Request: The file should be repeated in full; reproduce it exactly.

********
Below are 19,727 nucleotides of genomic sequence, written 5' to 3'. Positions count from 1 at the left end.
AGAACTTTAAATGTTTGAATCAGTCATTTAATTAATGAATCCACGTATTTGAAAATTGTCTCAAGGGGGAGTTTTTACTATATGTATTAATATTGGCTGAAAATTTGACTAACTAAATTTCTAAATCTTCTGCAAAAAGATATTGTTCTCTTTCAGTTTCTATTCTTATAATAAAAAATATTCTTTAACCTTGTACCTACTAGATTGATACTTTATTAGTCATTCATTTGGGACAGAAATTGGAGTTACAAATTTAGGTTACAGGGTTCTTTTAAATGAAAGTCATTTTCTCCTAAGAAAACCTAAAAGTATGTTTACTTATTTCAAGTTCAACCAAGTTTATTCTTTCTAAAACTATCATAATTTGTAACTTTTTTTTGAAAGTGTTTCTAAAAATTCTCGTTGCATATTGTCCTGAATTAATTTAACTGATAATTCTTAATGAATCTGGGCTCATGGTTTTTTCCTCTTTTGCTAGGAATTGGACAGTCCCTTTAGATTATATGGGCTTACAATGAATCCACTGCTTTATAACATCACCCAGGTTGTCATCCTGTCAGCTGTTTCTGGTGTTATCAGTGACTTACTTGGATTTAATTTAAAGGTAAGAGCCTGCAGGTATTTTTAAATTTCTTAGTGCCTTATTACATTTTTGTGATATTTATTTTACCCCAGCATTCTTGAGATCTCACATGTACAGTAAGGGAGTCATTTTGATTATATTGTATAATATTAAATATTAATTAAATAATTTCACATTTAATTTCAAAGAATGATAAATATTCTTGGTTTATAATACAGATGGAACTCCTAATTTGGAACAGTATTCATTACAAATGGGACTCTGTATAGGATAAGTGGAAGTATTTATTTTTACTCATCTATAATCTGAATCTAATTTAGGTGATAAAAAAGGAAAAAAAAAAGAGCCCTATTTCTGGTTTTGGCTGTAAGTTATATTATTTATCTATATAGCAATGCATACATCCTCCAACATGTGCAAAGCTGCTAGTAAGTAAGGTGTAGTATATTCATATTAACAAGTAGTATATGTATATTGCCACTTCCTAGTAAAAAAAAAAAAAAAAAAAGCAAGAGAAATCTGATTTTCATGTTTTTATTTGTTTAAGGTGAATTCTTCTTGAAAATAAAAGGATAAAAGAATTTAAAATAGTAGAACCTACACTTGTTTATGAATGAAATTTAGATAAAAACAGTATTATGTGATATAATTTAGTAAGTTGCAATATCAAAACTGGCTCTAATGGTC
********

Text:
Below are 19,727 nucleotides of genomic sequence, written 5' to 3'. Positions count from 1 at the left end.
AGAACTTTAAATGTTTGAATCAGTCATTTAATTAATGAATCCACGTATTTGAAAATTGTCTCAAGGGGGAGTTTTTACTATATGTATTAATATTGGCTGAAAATTTGACTAACTAAATTTCTAAATCTTCTGCAAAAAGATATTGTTCTCTTTCAGTTTCTATTCTTATAATAAAAAATATTCTTTAACCTTGTACCTACTAGATTGATACTTTATTAGTCATTCATTTGGGACAGAAATTGGAGTTACAAATTTAGGTTACAGGGTTCTTTTAAATGAAAGTCATTTTCTCCTAAGAAAACCTAAAAGTATGTTTACTTATTTCAAGTTCAACCAAGTTTATTCTTTCTAAAACTATCATAATTTGTAACTTTTTTTTGAAAGTGTTTCTAAAAATTCTCGTTGCATATTGTCCTGAATTAATTTAACTGATAATTCTTAATGAATCTGGGCTCATGGTTTTTTCCTCTTTTGCTAGGAATTGGACAGTCCCTTTAGATTATATGGGCTTACAATGAATCCACTGCTTTATAACATCACCCAGGTTGTCATCCTGTCAGCTGTTTCTGGTGTTATCAGTGACTTACTTGGATTTAATTTAAAGGTAAGAGCCTGCAGGTATTTTTAAATTTCTTAGTGCCTTATTACATTTTTGTGATATTTATTTTACCCCAGCATTCTTGAGATCTCACATGTACAGTAAGGGAGTCATTTTGATTATATTGTATAATATTAAATATTAATTAAATAATTTCACATTTAATTTCAAAGAATGATAAATATTCTTGGTTTATAATACAGATGGAACTCCTAATTTGGAACAGTATTCATTACAAATGGGACTCTGTATAGGATAAGTGGAAGTATTTATTTTTACTCATCTATAATCTGAATCTAATTTAGGTGATAAAAAAGGAAAAAAAAAAGAGCCCTATTTCTGGTTTTGGCTGTAAGTTATATTATTTATCTATATAGCAATGCATACATCCTCCAACATGTGCAAAGCTGCTAGTAAGTAAGGTGTAGTATATTCATATTAACAAGTAGTATATGTATATTGCCACTTCCTAGTAAAAAAAAAAAAAAAAAAAGCAAGAGAAATCTGATTTTCATGTTTTTATTTGTTTAAGGTGAATTCTTCTTGAAAATAAAAGGATAAAAGAATTTAAAATAGTAGAACCTACACTTGTTTATGAATGAAATTTAGATAAAAACAGTATTATGTGATATAATTTAGTAAGTTGCAATATCAAAACTGGCTCTAATGGTC